Norwegians went camping in May


The number of guest nights at camping sites increased 11 per cent in May this year compared to May 2019. Guest nights at hotels, however, decreased by 78 per cent.

Figures from the Accommodation statistics shows there were approximately 1 million guest nights at commercial accommodation establishments in May this year, a 62 per cent decrease compared to May 2019.

Measures introduced in March to prevent the spread of the coronavirus had dramatic consequences on commercial accommodation establishments. The number of guest nights at hotels in May remained low, even though it was more than double the guest nights in April.

Figure 1. Guest nights, by type of accommodatio, May. 2005-2020

May 2005 May 2006 May 2007 May 2008 May 2009 May 2010 May 2011 May 2012 May 2013 May 2014 May 2015 May 2016 May 2017 May 2018 May 2019 May 2020
Holiday dwellings and youth hostels 62063 79149 95139 102733 111442 109218 113240 126453 162279 194464 193206 190544 194123 177253 163758 59194
Hotels 1139711 1231986 1306199 1389852 1330763 1329930 1488760 1499502 1520977 1658492 1724600 1628099 1767543 1828403 2001404 448246
Camping sites 519932 579977 667353 679126 714752 723767 696352 720031 577920 640364 654669 649027 554997 646371 565410 522481

Larger share for camping sites

The big drop in guest nights at hotels means that half of all guest nights at commercial accommodation establishments in May were at camping sites. Even with figures going back to 1984, the number of guest nights have never been registered higher at camping sites than in hotels in Norway.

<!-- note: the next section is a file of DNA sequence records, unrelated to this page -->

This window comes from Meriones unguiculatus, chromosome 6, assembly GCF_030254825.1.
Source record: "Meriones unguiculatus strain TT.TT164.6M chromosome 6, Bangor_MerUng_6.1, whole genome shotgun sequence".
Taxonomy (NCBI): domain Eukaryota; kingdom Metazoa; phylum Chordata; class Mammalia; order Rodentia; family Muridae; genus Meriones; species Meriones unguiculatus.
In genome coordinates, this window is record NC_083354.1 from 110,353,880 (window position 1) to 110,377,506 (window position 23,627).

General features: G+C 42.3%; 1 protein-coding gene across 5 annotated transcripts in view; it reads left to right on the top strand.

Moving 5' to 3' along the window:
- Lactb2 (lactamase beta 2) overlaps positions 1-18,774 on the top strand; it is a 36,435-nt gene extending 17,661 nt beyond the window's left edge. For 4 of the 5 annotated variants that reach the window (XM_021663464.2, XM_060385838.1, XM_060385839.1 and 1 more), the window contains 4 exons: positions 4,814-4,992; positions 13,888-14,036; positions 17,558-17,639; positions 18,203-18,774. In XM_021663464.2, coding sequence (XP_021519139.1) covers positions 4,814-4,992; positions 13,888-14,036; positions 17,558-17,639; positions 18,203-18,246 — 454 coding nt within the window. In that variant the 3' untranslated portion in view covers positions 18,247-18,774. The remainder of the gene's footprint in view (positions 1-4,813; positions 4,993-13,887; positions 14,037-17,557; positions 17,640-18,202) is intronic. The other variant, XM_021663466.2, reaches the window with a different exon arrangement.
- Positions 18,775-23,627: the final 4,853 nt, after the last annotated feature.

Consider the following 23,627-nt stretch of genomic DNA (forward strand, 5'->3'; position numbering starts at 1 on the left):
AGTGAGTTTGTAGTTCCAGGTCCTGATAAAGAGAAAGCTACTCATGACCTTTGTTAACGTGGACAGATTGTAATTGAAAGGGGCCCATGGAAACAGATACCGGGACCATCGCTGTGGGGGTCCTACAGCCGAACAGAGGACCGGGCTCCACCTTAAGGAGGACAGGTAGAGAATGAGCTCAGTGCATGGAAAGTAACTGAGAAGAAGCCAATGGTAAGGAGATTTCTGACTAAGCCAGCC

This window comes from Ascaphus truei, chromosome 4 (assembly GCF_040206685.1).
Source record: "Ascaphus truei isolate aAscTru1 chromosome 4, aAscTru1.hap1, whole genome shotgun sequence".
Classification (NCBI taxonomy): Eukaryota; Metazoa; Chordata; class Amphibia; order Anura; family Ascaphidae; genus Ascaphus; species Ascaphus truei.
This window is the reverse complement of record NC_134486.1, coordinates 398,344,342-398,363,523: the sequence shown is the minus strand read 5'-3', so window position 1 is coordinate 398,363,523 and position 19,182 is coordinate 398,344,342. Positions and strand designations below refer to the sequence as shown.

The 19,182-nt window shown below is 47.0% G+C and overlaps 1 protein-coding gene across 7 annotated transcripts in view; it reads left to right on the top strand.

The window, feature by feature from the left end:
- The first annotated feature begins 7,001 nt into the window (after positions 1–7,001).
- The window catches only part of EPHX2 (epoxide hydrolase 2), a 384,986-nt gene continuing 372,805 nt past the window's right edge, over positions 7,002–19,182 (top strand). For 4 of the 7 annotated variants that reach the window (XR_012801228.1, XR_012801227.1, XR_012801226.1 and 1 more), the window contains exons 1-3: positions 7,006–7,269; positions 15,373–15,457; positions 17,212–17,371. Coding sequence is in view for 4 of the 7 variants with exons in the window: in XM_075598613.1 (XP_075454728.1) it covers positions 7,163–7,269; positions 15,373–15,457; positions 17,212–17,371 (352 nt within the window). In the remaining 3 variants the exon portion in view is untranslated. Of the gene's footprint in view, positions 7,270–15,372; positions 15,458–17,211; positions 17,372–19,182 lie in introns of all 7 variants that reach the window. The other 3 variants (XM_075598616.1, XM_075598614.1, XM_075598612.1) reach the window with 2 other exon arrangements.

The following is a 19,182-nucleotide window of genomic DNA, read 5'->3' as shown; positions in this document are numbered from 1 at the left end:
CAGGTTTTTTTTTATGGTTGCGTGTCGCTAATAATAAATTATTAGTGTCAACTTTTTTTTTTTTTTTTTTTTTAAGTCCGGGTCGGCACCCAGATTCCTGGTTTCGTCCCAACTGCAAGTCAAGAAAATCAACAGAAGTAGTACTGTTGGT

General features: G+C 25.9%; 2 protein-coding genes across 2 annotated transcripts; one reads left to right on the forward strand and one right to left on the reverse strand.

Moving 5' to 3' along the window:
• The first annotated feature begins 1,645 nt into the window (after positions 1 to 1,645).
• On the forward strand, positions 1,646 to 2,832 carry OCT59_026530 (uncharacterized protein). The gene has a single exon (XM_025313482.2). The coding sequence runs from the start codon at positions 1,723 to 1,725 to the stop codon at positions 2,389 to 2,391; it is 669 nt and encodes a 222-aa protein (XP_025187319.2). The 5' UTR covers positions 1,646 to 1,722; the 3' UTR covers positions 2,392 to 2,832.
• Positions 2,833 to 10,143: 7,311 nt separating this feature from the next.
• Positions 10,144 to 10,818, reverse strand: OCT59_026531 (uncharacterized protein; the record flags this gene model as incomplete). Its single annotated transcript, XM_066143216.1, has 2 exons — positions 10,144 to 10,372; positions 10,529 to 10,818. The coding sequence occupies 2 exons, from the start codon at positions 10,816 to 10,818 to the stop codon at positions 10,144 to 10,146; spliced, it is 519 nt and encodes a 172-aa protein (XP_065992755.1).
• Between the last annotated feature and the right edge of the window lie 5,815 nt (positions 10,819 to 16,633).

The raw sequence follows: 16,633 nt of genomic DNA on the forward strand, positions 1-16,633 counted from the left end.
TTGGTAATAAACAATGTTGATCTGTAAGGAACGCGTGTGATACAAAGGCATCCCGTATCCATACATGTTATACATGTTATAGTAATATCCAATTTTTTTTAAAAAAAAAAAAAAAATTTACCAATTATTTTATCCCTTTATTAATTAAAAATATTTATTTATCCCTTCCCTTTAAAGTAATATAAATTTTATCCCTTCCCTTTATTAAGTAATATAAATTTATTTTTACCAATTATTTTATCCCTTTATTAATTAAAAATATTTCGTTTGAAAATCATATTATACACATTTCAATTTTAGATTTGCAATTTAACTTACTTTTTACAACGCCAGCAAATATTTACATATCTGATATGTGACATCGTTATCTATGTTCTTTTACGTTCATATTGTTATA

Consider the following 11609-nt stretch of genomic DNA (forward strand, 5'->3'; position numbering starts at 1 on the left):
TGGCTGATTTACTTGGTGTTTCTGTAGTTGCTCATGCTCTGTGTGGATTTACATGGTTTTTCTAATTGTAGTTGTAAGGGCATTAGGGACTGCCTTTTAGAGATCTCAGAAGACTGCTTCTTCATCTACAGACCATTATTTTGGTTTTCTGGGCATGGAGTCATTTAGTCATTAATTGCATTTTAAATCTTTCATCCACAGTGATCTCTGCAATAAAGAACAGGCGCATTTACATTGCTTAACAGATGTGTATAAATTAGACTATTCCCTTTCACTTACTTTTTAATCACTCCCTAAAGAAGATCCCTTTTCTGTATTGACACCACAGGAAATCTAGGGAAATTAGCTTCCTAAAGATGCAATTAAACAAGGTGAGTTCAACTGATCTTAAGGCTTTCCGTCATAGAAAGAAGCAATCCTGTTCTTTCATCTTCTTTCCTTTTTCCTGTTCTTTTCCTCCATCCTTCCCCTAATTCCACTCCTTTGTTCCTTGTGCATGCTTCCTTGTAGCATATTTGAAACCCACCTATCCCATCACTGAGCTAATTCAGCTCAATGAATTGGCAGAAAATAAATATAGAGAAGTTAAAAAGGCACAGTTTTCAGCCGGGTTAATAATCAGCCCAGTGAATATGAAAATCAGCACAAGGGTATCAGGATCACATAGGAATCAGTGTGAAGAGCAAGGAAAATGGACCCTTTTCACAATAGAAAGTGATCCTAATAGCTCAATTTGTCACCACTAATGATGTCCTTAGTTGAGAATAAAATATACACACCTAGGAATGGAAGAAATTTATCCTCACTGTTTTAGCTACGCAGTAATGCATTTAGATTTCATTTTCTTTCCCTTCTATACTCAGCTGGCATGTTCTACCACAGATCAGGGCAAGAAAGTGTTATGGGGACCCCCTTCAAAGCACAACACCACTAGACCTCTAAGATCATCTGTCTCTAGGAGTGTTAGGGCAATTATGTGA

Hotels still affected by the corona pandemic

Low activity and many closed accommodation establishments continued across all counties. The most affected counties were Svalbard and Oslo, where the number of guest nights declined by 99 and 87 per cent respectively compared to May last year.

Increased uncertainty for May 2020

Due to closed guest establishments and layoffs, the response rate is lower than usual this month. The response rate for May 2020 was 92 per cent, compared to 98 per cent in May 2019. This causes more uncertainty in the figures. Significant effort has been put into determining whether non-reporting establishments were closed or open. Establishments were treated as open where we did not get a response, with estimated values, leading to increased uncertainty. This approach is in line with recommendations from both Eurostat and OECD.  

It is important that all countries agree on a standard during this pandemic to ensure comparability between countries. This is how we usually treat unreported establishments, but can lead to publishing of numbers that are somewhat higher than in reality.